DT 28070

Daily Telegraph Cryptic No 28070

Hints and tips by Kath

+ – + – + – + – + – + – + – +

BD Rating — Difficulty ***/****Enjoyment ***/****

Hello all – you’ve got me again today. This isn’t a Ray T crossword. I thought it was quite tricky so it’ll be interesting to see how the rest of you got on with it.

The answers are hidden under the bits that say ANSWER so only do that if you actually need to see them.

Please leave a comment telling us what you thought.


1a            Local left in charge is put in shade as annoying character (6,8)
PUBLIC NUISANCE — I hope that you’re all sitting up and paying attention – I’m only saying this lot once. First word first – begin with a local, not a bar, nor an inn but another three letter one. Follow that with the abbreviation for L(eft) and finish off with another abbreviation, this time the one for I(n) C(harge). Now the second word – start off with a word meaning shade or a subtle degree of difference which contains (put in) IS from the clue – phew!


9a            Emphasise position of leading tennis player? (5,2)
POINT UP — A tennis match is made up sets and games and something smaller – you need one of those and a word meaning ahead. I’ve never heard of this meaning but it is in the BRB.


10a         Slight curve going round hospital room (7)
CHAMBER – A slight curve or convexity on the upper surface of a road or ship deck contains (going round) the abbreviation for H(ospital).

11a         American school makes one exhilarated (4)
HIGH — This is a double definition – the American school is the one that we would call secondary school (or, when you’re very little, big school) and it also means exhilarated or drunk.

12a         Son with papers, say, and weapon gets fleeting look (4,6)
SIDE GLANCE — Start off with S(on) and follow him with some papers – not newspapers but something that is required by law to be carried at all times in some other countries – then you need the two letters meaning say, or for example and finally a weapon – a pointed one used by the cavalry. Another one that I’m not in a rush to repeat!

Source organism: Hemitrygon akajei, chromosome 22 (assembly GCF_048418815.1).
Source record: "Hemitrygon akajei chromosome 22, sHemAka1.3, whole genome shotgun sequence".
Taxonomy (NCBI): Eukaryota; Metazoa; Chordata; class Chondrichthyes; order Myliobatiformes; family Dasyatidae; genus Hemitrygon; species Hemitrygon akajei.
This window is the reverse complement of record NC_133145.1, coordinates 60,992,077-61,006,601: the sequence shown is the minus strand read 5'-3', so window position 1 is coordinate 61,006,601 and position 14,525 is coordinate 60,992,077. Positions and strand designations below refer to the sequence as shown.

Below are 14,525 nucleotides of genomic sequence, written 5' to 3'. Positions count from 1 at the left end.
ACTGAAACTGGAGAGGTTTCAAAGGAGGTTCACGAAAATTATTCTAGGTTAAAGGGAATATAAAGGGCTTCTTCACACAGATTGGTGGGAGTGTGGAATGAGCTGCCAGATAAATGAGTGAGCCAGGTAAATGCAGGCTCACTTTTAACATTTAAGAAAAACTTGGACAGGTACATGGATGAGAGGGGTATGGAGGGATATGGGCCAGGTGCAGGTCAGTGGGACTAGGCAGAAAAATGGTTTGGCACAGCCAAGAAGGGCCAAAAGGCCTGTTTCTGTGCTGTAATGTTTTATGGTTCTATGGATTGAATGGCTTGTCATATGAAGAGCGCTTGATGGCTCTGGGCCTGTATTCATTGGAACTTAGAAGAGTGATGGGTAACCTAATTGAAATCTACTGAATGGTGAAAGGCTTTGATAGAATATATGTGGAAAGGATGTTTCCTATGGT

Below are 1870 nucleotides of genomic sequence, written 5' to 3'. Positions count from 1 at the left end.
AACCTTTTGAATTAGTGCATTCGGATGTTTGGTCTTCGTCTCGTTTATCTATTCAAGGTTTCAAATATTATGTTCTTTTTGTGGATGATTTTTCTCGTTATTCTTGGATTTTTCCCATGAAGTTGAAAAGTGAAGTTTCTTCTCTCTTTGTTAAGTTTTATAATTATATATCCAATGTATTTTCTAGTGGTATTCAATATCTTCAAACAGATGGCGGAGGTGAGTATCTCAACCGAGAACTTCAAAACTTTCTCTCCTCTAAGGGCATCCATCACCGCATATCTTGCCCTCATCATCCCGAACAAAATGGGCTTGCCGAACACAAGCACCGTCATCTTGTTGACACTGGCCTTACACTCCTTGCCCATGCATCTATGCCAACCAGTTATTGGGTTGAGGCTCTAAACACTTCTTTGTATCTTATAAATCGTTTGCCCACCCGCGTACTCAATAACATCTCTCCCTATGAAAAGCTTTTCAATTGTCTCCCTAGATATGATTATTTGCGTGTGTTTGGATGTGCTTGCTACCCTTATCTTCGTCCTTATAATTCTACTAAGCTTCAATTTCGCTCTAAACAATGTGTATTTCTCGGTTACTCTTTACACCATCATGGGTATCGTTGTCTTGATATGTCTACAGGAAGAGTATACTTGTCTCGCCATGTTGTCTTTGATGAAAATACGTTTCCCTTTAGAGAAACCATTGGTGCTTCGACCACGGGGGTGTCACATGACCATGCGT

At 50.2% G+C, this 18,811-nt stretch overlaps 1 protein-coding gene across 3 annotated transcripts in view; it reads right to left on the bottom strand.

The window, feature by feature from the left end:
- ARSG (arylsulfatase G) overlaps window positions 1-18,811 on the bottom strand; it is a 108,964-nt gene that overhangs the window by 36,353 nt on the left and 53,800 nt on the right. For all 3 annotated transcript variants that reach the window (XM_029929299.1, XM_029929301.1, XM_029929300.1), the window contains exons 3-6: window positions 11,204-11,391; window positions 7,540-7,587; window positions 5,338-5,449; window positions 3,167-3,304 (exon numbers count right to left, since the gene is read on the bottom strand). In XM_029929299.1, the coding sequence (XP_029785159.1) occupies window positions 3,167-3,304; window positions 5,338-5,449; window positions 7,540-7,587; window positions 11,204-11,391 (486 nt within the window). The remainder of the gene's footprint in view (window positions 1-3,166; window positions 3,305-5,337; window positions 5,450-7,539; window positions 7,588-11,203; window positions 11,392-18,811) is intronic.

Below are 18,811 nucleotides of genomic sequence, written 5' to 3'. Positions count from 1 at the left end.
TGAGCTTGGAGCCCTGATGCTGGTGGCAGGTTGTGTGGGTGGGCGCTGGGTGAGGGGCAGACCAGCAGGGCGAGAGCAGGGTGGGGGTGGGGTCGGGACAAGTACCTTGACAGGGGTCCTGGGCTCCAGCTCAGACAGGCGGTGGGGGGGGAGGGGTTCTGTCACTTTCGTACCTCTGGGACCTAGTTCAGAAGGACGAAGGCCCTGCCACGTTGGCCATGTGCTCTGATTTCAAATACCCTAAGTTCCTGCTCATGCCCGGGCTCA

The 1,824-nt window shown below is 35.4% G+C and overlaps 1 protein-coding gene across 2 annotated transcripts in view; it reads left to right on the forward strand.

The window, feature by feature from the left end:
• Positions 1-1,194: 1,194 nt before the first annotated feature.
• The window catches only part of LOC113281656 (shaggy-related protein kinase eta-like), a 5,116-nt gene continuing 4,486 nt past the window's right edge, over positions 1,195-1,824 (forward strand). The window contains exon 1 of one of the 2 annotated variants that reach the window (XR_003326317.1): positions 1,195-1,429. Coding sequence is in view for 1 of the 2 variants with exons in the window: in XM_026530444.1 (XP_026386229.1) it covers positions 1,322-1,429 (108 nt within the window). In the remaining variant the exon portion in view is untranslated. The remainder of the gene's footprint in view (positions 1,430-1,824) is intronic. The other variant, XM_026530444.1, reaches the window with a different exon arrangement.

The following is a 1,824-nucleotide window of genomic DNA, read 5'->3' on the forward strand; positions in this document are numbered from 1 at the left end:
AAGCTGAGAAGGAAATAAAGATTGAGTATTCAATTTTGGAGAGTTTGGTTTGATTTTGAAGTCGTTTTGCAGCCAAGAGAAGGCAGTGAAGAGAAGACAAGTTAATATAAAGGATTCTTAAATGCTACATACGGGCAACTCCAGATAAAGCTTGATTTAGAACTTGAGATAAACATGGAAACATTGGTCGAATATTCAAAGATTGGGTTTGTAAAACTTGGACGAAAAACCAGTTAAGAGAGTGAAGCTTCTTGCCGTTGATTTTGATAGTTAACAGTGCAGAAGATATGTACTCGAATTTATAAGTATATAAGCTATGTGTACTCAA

14a         Expert play on words said in French (6)
PUNDIT — A play on words, a bit like the first couple of clues in the Quickie crossword, is followed by the past participle of the French verb ‘to say’.


15a         Gave a hand when located round back of offices (8)
ASSISTED — A two letter word for when or while is followed by one meaning located or placed which contains (round) the last letter (back of) office(S).

17a         Horrible brute with lie almost getting disproof (8)
REBUTTAL — An anagram (horrible) of BRUTE is followed by (with) three of four letters (almost) of a word meaning a lie or fib.

18a         Priest in old British military outfit showing faith (6)
BELIEF — Unless you know this ‘old British military outfit’ which operated abroad in both World Wars (I didn’t) it’s really a question of thinking of a six letter word for faith or ethic which contains a three letter biblical priest and then looking up the remaining letters. I’ll save you all the trouble – they stand for B(ritish) E(xpeditionary) F(orce).

21a         Titled woman about ready to reform king? Idealist (10)
DAYDREAMER — A titled woman – Judy Dench for example – contains (about) an anagram (to reform) of READY then follow that with the one letter latin abbreviation for king.


22a         Stock evidence of a wrongdoer, it’s said (4)
GILT — This ‘stock’ is an investment regarded as being very safe – it’s also a homophone of evidence of a wrongdoer, or the verdict reached in a court of law.

24a         Ale a keg spilt — from this? (7)
LEAKAGE — An anagram (spilt) of ALE A KEG. This one was much easier to solve when I stopped reading ‘spilt’ as ‘split’. Oh dear!

25a         Partygoer at home by six — something holding up the ball? (7)
INVITEE — This partygoer is an expected guest rather than a gatecrasher. Start with the usual two letters meaning ‘at home’ and follow that with the Roman numerals for ‘six’ and then finish off with the funny little thing that a golf ball perches on before it’s whacked into the middle distance.

26a         Showing the full effects of crashing? (4,2,3,5)
DEAD TO THE WORLD — This kind of crashing means fast asleep. Well, I hope it does otherwise it’s a rather macabre answer!